As I noted on Monday, this is a week of several overlapping themes: whiskies from distilleries from different regions of Scotland; sherry cask whiskies; whiskies bottled by Old Particular; whiskies bottled for K&L in California. And for at least the first two you could add, whiskies from Glen- distilleries. The week began with a 16 yo Glenrothes from the Speyside; we’ll now continue with a 17 yo Glenturret from the highlands. I will repeat what I have said in my introduction to every Glenturret I’ve reviewed—all two of them: I have very little experience of Glenturret. Of the two I have reviewed I really liked a 33 yo distilled in 1980, and really did not like a 6 yo distilled in 2013. This one doesn’t fall in the exact middle of those two age-wise but at 17 years of age it’s got some respectable age on it. And unlike that 6 yo, it’s not at a stupidly high abv. All of that is good. It is, of course, no guarantee that all of this means it is a good whisky or, at least, a whisky to my taste, Only one way to find out for sure.
Glenturret 17, 2004 (55.8%; Old Particular for K&L; sherry puncheon DL 14898; from a bottle split)
Nose: Comes in with rich sherry: dried orange peel, caramel, toffee, a bit of pipe tobacco. Gets leafier as it sits and there’s some spicy oak too now. With time the oak overtakes the other stuff here too but it’s still quite pleasant on the nose. Softer with water and the oak recedes.
Palate: Leads with much heavier oak here, I’m afraid, with the richer notes taking a backseat. A bit of sherry separation as I swallow. Good texture though and it’s reasonably approachable at full strength. The oak seems to get rawer and more bitter with each sip and very little else makes it past it. Will water rescue this? Let’s see. Well, it pushes the oak back a bit and makes it less bitter; there’s also some red fruit now (cherry mostly). Alas, it’s still not my cup of tea. With more time the oak expands again but rather than being bitter it’s now sharper.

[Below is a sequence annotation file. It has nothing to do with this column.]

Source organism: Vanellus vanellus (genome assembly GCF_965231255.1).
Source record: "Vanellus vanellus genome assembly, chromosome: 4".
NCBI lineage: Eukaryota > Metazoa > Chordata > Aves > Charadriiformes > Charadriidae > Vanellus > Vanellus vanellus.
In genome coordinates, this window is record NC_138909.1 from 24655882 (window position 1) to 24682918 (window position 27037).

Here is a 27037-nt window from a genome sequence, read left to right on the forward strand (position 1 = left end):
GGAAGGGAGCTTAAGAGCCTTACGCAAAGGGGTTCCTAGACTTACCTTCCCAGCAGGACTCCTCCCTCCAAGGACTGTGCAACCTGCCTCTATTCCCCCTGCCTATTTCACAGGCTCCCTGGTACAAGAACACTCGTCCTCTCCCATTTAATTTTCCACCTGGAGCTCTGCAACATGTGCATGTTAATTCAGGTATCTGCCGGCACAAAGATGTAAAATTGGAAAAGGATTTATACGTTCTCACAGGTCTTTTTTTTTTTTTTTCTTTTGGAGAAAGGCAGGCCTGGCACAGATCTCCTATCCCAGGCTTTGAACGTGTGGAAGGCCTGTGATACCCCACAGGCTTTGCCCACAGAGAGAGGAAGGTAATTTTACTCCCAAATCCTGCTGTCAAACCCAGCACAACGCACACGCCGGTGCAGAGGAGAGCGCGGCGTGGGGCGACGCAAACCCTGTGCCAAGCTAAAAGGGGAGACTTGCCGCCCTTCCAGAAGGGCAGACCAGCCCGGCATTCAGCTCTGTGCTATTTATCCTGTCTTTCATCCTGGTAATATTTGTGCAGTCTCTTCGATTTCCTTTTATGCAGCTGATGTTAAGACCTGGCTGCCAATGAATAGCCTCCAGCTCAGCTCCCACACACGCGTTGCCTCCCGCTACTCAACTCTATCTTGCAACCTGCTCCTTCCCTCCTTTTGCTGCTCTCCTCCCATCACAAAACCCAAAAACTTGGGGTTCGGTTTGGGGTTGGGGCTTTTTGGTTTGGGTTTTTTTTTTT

Finish: Medium-long. The oak eases and it’s the slightly separated sherry that’s most palpable here (that thin cooking sherry flavour). With time the sherry recombines but the oak expands. As on the palate with water.
Comments: As you can tell from my notes, I found this to be two very different whiskies on the nose and palate. From my first two sniffs I thought this would be in the high 80s; the first few sips had me thinking mid 70s. With water it ended up close to the middle. Less oak-averse people may like it more.
Rating: 80 points. (Pulled up by water.)